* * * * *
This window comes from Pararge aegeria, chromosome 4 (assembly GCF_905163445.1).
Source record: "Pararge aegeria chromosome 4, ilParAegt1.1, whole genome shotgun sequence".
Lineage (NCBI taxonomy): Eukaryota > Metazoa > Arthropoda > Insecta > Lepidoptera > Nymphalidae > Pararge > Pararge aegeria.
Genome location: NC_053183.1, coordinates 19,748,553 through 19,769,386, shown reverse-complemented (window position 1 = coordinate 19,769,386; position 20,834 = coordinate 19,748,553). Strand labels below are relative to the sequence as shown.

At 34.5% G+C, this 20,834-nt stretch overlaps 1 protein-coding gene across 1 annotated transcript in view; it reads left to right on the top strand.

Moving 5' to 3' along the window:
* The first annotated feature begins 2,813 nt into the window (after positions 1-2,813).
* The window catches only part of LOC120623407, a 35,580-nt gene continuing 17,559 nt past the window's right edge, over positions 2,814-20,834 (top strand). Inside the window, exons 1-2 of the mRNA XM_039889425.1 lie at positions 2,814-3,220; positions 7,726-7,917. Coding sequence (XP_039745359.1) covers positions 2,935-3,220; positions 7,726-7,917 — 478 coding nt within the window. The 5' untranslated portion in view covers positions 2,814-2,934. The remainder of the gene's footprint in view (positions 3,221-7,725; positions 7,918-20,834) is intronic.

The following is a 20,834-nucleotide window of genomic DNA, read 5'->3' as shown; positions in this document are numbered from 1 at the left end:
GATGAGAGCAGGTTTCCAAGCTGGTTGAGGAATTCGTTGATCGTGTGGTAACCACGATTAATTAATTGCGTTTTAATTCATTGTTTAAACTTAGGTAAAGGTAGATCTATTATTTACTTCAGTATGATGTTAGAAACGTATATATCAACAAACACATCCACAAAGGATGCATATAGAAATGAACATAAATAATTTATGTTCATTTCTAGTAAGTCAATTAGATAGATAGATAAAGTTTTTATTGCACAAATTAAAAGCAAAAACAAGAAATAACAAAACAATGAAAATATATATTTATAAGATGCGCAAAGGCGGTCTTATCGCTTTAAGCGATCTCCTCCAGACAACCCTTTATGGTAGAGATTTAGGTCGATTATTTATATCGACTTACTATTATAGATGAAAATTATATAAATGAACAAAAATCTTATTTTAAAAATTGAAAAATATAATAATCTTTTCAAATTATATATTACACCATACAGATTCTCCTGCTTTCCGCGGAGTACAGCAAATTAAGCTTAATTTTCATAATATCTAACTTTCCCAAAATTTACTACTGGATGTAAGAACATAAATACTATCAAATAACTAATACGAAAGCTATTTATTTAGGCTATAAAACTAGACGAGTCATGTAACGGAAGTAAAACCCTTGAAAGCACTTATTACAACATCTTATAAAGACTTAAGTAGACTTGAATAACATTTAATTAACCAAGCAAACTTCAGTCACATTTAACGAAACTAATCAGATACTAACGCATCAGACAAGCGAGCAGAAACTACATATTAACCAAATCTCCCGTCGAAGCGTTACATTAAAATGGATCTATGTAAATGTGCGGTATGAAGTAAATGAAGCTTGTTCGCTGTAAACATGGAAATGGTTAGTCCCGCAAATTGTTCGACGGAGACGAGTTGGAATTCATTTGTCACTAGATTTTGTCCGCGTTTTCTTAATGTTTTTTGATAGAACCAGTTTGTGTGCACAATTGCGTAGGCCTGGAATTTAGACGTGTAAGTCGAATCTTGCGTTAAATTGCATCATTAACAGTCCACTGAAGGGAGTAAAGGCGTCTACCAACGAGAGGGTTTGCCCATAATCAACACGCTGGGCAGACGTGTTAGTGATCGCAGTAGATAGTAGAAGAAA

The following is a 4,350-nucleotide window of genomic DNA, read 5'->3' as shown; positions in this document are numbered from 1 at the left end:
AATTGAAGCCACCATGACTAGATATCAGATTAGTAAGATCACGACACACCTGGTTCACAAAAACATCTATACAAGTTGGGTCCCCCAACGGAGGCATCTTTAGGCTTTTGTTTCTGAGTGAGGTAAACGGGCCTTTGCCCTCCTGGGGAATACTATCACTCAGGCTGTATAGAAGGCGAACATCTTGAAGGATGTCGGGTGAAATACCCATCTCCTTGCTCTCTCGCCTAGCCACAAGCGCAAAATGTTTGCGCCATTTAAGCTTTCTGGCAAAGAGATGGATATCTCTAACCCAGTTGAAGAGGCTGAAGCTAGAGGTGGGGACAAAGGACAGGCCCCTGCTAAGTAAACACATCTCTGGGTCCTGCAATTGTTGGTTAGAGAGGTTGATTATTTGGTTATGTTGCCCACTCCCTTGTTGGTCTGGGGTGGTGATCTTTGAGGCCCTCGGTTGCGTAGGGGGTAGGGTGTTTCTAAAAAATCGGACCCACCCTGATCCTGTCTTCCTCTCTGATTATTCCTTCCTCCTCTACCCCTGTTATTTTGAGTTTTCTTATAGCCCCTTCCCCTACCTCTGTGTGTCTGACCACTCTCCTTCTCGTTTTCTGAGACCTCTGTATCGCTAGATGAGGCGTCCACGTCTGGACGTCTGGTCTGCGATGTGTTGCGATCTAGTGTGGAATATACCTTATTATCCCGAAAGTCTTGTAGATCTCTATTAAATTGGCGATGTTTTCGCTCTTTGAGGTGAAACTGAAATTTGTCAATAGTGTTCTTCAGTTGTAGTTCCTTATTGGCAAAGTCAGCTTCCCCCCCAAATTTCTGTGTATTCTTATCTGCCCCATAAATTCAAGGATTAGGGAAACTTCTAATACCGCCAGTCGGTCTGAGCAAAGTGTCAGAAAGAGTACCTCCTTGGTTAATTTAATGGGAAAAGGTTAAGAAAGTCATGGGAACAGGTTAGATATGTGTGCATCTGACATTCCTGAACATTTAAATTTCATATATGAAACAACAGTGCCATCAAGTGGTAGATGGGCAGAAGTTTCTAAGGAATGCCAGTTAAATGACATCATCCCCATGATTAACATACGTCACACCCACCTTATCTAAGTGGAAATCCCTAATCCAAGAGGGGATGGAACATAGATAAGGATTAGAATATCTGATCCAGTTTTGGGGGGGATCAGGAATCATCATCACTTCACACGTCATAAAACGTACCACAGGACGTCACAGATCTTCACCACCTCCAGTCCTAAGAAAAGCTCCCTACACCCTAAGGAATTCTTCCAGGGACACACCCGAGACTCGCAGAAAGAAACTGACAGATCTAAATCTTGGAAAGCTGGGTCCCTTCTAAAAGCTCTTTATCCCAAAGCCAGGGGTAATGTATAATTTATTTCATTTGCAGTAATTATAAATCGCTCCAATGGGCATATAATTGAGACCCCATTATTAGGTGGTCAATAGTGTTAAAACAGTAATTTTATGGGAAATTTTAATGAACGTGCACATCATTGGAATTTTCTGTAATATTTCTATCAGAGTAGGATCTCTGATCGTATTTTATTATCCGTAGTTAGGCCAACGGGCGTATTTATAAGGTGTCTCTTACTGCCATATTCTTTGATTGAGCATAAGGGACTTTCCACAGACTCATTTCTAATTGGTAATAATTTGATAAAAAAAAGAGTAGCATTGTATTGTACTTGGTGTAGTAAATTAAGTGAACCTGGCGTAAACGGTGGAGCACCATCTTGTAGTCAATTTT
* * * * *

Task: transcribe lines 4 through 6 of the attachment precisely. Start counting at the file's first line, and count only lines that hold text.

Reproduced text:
Genome location: NC_053183.1, coordinates 19,748,553 through 19,769,386, shown reverse-complemented (window position 1 = coordinate 19,769,386; position 20,834 = coordinate 19,748,553). Strand labels below are relative to the sequence as shown.

At 34.5% G+C, this 20,834-nt stretch overlaps 1 protein-coding gene across 1 annotated transcript in view; it reads left to right on the top strand.

Moving 5' to 3' along the window: